If there was ever a brand that has earned permission to speak and behave like a playful pal, it's Southwest Airlines. This permission is inherent in flight attendant wisecracks such as, "If you don't like the jokes or the service today, there are six ways out of this airplane—feel free to use them." Or: "Place the mask over your nose and mouth, and once you stop screaming, breathe normally."
The brand voice is indelibly, recognizably Southwest. Its fun-loving whimsicality comes across as authentic and likable because of the company's history as an upstart challenger brand, willing to do unconventional things to get attention, and because of its steadfast commitment to caring for employees and customers.
Every brand aspires to forge stronger emotional bonds with customers, and that's achieved by coming across as human. "Human era" brands strive to achieve more satisfying connections—seeking to engage in a continuous dialogue with customers, anticipate their needs and help them get the most out of every moment of their day.
This is a new paradigm driven in part by mobile technology heightening expectations for products and services to respond intuitively, dynamically and personally, and by a shift away from an "institutional era" understanding of consumers driven by a focus on persuasion and image. A key tenet of human era branding: The more companies can empathize and relate to customers on a level they can understand, the more that customers will feel comfortable having deeper brand relationships.
That's a fine line, however, because there are boundaries in every relationship. It's like the balancing act on a first date: One has to lay some groundwork and make small talk to, hopefully, project a likeable and genuine impression of who you are. Get too personal too fast, and you risk crossing a boundary that could make your date uncomfortable. But if you come off as too cautious or formal, you might miss an opportunity to make a connection.
For people and for brands, developing the right tone contextually is key. The most likeable humans are truly themselves across a range of situations, whether at work or home or at the pub or in a meeting, but have the emotional intelligence to read situational cues and modulate tone to facilitate communication. The same holds true for brands. The most likeable "human" brands understand where they are on the customer journey, discerning what the customer has given them permission to do in a given moment.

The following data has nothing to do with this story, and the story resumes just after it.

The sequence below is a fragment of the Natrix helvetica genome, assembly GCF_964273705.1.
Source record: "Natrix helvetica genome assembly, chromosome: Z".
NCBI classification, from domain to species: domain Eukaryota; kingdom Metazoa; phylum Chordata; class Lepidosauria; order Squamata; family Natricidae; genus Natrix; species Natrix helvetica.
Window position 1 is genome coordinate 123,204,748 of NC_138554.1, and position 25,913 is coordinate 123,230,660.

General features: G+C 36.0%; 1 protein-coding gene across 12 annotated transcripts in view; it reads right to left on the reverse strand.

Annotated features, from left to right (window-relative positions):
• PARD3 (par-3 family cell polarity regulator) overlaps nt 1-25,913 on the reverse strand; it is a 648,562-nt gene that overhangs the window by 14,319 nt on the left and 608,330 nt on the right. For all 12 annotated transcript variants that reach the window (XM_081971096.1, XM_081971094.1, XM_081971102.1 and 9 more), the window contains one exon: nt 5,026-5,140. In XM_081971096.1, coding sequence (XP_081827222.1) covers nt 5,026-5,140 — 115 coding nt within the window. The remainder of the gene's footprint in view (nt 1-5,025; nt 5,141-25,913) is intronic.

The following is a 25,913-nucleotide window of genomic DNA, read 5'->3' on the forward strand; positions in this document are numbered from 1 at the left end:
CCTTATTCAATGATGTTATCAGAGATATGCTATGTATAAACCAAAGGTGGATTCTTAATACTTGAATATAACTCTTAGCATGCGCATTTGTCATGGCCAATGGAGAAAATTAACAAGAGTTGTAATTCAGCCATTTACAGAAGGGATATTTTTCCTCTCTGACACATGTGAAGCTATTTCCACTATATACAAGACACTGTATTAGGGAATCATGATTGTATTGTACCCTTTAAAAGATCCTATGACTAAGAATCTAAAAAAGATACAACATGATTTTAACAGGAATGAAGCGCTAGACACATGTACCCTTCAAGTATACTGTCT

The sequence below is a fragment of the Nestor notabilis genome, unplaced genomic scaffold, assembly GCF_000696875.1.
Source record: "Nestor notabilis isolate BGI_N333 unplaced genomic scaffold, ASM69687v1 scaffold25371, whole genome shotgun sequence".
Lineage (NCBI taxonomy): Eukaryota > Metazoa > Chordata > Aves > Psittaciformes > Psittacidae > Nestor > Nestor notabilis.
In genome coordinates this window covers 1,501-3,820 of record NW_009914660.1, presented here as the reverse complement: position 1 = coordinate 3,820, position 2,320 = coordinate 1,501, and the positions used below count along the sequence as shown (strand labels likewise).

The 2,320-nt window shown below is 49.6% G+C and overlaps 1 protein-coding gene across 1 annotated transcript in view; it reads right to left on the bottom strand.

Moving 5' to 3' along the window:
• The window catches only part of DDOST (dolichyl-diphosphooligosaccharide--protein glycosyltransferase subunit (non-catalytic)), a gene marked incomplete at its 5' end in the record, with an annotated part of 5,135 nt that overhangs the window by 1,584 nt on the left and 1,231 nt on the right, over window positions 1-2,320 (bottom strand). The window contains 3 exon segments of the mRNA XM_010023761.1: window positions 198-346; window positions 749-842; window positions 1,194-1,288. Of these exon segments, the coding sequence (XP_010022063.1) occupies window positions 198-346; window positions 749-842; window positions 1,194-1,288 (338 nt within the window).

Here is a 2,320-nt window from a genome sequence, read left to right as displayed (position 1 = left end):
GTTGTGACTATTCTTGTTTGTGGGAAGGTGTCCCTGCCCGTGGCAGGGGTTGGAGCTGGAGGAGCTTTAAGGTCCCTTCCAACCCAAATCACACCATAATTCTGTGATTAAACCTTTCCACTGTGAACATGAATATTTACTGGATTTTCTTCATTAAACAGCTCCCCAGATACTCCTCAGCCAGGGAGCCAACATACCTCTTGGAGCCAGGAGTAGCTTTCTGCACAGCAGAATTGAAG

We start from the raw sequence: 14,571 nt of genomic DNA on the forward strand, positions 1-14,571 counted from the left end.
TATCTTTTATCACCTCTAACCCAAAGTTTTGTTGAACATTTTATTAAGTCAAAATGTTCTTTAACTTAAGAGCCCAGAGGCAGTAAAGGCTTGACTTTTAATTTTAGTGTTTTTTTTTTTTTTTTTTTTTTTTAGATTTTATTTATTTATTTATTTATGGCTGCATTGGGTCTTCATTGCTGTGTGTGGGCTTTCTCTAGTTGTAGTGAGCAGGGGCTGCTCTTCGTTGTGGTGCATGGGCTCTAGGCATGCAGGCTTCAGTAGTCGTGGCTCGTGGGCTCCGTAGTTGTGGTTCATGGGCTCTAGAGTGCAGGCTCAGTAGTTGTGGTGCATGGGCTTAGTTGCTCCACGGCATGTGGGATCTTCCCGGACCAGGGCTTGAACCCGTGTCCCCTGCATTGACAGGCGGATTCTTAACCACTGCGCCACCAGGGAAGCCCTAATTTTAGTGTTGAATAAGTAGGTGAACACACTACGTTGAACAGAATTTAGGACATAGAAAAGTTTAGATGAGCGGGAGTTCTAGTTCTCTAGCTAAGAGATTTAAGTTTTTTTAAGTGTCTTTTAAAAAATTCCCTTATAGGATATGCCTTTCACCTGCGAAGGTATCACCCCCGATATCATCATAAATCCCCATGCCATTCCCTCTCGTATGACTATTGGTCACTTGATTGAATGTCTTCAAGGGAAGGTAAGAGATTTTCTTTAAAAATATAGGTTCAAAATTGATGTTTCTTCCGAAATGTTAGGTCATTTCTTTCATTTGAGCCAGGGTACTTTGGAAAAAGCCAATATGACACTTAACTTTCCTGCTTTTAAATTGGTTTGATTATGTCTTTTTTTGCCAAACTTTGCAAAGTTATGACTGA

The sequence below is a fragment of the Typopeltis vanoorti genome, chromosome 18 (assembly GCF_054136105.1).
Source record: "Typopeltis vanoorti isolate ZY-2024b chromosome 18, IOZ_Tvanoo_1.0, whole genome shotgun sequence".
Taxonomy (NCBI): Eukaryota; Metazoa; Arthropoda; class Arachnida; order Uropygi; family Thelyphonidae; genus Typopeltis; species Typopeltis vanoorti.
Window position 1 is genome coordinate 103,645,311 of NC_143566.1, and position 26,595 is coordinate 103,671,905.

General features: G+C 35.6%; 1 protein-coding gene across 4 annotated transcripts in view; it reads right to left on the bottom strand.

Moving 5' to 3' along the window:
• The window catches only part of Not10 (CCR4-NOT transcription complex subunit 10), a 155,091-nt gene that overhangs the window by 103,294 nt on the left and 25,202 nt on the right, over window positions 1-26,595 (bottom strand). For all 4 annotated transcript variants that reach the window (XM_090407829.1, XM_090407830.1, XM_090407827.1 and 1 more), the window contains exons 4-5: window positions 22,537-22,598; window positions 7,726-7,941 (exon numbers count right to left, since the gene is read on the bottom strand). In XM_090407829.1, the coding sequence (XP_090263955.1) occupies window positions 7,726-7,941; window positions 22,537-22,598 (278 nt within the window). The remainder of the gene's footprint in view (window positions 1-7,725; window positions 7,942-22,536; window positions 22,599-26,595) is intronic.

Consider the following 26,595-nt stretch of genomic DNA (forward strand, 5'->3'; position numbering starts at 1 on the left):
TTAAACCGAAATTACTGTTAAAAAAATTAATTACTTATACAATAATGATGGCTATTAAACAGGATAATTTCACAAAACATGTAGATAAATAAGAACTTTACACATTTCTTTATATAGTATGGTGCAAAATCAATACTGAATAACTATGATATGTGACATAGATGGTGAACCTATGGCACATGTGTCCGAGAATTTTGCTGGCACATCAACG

Navigating human era boundaries starts with knowing who you are. Take Southwest. By focusing on every interaction they have with customers, the brand continually reinforces what matters most to its success: people. The playful manner and focus on personal touches are consistent across all channels. From the cheeky vibe of the flight attendants to its "Transfarency" microsite, Southwest gets humor, and understands implicitly that this permission comes with delivering for their customer.
Everlane is another example of a brand that uses voice successfully to show its true colors. An online-only clothing brand, Everlane has gone far beyond a purely transactional relationship with shoppers by pursuing its mission of "Radical Transparency." It stays true to its core philosophy by showing interest in customers' ideas and opinions. And it reflects that interest in real business decisions, like crowdsourcing tips and ideas from its fan base.
Permission is earned by building from a shared history. Sweetgreen, a gourmet salad brand with impressive local followings, sends out a perfectly polite, on-brand welcome email to whoever creates an account with them. Through subsequent communications, permission is earned to become more casual and personal only if the customer opts in for further interaction. The brand has mastered the art of ascending familiarity to earn their customer's trust and open the door to a comfortable, lasting relationship.
No matter what kind of relationship you have with customers, all brands must learn to respect topic boundaries. Frozen yogurt chain 16 Handles has built an intensely colloquial relationship with loyal fans, but miscalculated with an insensitive joke based on Donald Trump's leaked comments about grabbing women. For any brand, "I'm sorry" is a critical moment, just like "hello" and "buy me." In the case of 16 Handles, which has a largely millennial following, the lesson is clear: understand permission boundaries and the fact that some topics are better left to late night talk show hosts.
In the human era of brands, permission to engage, like loyalty, is earned. Saying "hi, hello" is the easy part. Getting to, "I'm so glad we met, let's hang sometime" requires more finesse and give than take. Brands that focus more on what they want customers to feel, versus what they want them to know, are more apt to develop lasting relationships and avoid misfires resulting in a swift delete.
—Brendán Murphy is a senior partner and head of the brand voice group at Lippincott, a creative consultancy whose clients include Southwest Airlines. Emma DeFelice is a partner in Lippincott's strategy practice.